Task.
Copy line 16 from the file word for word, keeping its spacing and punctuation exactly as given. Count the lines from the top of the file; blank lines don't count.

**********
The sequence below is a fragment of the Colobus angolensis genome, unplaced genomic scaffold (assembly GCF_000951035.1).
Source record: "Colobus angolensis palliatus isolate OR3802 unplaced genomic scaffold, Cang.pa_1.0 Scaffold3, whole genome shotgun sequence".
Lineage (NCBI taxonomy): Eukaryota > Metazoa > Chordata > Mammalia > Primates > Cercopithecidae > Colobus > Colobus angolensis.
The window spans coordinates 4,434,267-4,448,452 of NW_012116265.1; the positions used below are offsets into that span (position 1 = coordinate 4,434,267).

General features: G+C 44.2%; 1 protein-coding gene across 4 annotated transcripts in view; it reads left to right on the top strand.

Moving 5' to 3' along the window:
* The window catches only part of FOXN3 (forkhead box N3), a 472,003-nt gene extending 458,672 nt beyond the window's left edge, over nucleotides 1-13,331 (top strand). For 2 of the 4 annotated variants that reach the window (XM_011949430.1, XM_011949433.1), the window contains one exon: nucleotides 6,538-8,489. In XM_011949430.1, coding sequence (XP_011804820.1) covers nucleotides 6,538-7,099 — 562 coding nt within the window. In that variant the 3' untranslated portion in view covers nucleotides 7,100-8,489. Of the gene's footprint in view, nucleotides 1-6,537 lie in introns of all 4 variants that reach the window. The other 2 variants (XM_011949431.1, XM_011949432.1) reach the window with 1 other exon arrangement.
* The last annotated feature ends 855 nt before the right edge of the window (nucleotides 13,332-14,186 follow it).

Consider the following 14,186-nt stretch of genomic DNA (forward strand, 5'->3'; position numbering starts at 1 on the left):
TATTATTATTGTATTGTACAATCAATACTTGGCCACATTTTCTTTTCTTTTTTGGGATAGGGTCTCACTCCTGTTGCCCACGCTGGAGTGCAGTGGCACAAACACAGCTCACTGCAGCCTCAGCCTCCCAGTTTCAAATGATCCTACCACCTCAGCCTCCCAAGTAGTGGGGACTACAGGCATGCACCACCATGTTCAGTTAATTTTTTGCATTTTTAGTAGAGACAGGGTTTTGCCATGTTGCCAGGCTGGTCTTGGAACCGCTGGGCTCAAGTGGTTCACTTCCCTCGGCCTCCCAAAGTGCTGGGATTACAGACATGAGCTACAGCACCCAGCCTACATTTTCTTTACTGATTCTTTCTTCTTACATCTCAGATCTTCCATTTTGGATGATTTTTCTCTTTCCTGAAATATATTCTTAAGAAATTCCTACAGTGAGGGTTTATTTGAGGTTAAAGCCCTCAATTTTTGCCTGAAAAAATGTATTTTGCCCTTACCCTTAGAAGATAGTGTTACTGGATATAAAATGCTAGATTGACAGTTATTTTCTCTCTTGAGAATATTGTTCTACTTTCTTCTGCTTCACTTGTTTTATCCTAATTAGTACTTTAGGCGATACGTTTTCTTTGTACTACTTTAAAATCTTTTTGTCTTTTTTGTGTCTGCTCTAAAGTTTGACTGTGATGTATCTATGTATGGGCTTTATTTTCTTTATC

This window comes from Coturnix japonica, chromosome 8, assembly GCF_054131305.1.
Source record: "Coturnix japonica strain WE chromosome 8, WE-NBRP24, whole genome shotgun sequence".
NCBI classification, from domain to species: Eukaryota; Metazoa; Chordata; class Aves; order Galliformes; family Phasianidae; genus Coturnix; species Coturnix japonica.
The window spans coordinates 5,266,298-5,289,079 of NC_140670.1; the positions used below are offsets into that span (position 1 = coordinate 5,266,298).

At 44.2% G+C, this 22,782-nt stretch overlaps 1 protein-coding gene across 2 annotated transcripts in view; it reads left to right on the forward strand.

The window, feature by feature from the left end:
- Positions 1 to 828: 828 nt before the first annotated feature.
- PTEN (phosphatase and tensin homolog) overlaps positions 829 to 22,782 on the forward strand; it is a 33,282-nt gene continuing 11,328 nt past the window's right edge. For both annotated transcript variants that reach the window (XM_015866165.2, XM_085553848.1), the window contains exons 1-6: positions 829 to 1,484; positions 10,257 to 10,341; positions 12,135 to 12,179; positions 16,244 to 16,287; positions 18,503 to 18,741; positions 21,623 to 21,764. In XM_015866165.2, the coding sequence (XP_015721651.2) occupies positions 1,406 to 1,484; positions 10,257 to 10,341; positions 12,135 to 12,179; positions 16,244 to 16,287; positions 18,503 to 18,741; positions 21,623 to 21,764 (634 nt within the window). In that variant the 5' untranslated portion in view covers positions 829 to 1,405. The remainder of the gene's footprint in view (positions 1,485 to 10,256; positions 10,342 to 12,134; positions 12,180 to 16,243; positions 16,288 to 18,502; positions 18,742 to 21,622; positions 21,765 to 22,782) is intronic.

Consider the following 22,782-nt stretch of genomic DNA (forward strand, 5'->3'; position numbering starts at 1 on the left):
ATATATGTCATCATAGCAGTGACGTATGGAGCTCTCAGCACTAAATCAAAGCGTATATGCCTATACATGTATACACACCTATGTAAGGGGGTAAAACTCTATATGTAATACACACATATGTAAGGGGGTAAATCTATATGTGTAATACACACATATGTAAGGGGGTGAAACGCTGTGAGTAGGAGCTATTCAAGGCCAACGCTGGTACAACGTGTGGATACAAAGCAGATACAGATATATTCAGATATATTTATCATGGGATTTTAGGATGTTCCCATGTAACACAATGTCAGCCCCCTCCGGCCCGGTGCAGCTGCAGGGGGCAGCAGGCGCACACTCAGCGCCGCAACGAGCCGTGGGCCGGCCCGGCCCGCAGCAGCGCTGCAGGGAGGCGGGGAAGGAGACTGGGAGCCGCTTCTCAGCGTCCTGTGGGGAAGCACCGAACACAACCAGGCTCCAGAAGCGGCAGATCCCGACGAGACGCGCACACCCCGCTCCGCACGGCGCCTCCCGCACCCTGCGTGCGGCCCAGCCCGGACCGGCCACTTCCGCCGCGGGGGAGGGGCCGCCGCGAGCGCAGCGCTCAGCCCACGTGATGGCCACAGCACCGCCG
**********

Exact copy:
The window, feature by feature from the left end: